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Recap of Key Changes to Employment Law

There's been a lot of emergency employment legislation introduced to tackle the challenges of COVID-19, so now the Government is focusing on significant changes in employment legislation. So in our true fashion, we wanted to keep you up-to-speed with the key changes in employment legislation which you need to know about:

1) Using Agency Staff to Cover Strike Action is Now Unlawful

Since July 2022 the UK Government changed the law to allow agencies to supply temporary workers to replace striking workers. On 13 July 2023, the High Court upheld the claims of the Trades Union Congress and UNISON to rule that employers can no longer use temporary workers to cover workers who are striking.

From 10 August 2023, it is therefore again unlawful to use agency workers to cover any workers who are striking. However employers can still replace those out on strike by:

  • Engaging new temporary staff directly themselves.

  • Moving employees internally to cover essential jobs.

2) Retained EU Law (Revocation and Reform) Act 2023

When the UK left the EU in 2018, there has been a period of time whereby legislation was passed which meant that the UK could continue operating in line with the EU legislation whilst in transition. On 7 July 2023, the consultation for the Retained EU Law (Revocation and Reform Bill) closed. Within this, there is a clause that sets a date by which the UK would no longer be bound by European based legislation. This date is 31 December 2023, although there is scope to extend this for specified legislation until 23rd June 2026. The UK Government has confirmed that there are certain rights that they will preserve under this, such as, the right to maternity leave and protections for part-time and fixed-term workers. Some of the other areas that the new legislation will cover include:

  • Holiday Entitlement - Under EU law, it's split between 4 weeks under EU Working Time Directive and a domestic right to and additional 1.6 weeks. The new proposal is for the two types of annual leave to be combined into one statutory entitlement of 5.6 weeks.

  • Rolled up Holiday Pay - Employers will be permitted to pay ‘rolled-up’ holiday pay, instead of the previous practice for irregular hours workers to receive an additional amount on top of their regular pay to account for paid holiday entitlement. Employers would add an additional 12.07% to a worker’s pay. Rolled up holiday pay is where workers are paid a higher basic pay rate to include holiday pay entitlement. They do not receive holiday pay if they then choose to take a holiday.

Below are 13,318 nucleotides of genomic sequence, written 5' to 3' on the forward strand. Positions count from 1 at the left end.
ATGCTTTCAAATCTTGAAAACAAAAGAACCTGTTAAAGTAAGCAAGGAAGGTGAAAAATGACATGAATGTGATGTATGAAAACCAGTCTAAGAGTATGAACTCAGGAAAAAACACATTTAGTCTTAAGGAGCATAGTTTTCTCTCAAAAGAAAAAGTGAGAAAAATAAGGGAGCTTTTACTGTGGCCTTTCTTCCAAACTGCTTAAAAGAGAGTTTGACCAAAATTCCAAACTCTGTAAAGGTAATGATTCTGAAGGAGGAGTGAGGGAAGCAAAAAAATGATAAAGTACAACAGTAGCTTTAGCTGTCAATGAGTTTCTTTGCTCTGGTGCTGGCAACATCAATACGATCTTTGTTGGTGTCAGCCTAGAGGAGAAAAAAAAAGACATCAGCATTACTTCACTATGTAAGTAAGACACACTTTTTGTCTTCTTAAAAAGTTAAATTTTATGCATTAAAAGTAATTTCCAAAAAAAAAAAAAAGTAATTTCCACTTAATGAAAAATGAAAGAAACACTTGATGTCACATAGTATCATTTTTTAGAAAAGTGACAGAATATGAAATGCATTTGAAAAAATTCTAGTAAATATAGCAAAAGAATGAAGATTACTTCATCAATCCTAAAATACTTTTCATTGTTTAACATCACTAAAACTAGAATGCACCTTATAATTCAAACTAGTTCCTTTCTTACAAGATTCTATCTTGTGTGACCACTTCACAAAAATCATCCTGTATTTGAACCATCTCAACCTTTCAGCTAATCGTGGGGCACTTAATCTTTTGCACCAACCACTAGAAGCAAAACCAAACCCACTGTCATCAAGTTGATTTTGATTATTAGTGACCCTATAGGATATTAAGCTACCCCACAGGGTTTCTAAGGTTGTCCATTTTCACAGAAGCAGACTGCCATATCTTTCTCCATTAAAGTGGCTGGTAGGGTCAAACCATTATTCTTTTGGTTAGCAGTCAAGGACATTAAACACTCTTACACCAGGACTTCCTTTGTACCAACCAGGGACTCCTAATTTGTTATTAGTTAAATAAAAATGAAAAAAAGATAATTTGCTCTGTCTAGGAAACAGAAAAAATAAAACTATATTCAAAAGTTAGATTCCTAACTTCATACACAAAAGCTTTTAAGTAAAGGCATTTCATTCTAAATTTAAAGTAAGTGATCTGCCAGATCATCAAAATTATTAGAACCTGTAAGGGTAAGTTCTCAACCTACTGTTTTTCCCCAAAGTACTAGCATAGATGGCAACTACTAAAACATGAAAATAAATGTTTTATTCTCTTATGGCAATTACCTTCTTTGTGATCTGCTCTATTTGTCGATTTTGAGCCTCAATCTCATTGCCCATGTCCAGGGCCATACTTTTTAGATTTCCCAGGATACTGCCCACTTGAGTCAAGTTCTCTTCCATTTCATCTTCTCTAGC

• Maximum working hours (record keeping) - While there is no plan to remove the limit on average working hours, the proposal is to remove the requirement to maintain records showing the average time of each worker.

  • TUPE - Currently, under TUPE, employers are required to consult with employee representatives if employees are going to be affected by a transfer. The proposal is to allow employers to consult with employees directly for businesses with fewer than 50 employees and where the transfer affects less than 10 employees.

3) The Employee Relations (Flexible Working) Act 2023 –

You'll be familiar with our current legislation relating to employees having the ability to make a flexible working request annually. The Employment Relations (Flexible Working) Act 2023 received Royal Assent on 20 July 2023. The Act, which is expected to come into force in Summer 2024, introduces the following changes:

  • Employees will be able to make 2 requests in a 12-month period (although they will not be able to make a second request whilst the first is outstanding.

  • Employees will no longer have to explain in a written request the impact of their request on their employer (with the aim of making requesting flexible working easier and more accessible).

  • The timeframe for an employer to respond to a request will be reduced from 3 months to 2 months.

  • Whilst the 8 statutory reasons for rejecting a request remain unchanged, employers will need to ‘consult’ with an employee before rejecting their request (there are no details of what that ‘consultation’ needs to include).

Separate legislation will also make a flexible working request a Day one right. We hope that you have found our update useful.

For our existing HR Pulse clients, you'll be kept informed of any updates to HR Pulse to reflect any changes in employment legislation. If you're not already one of our lovely HR Pulse clients, please feel free to contact us on for further advice.

We'll be very happy to help you!

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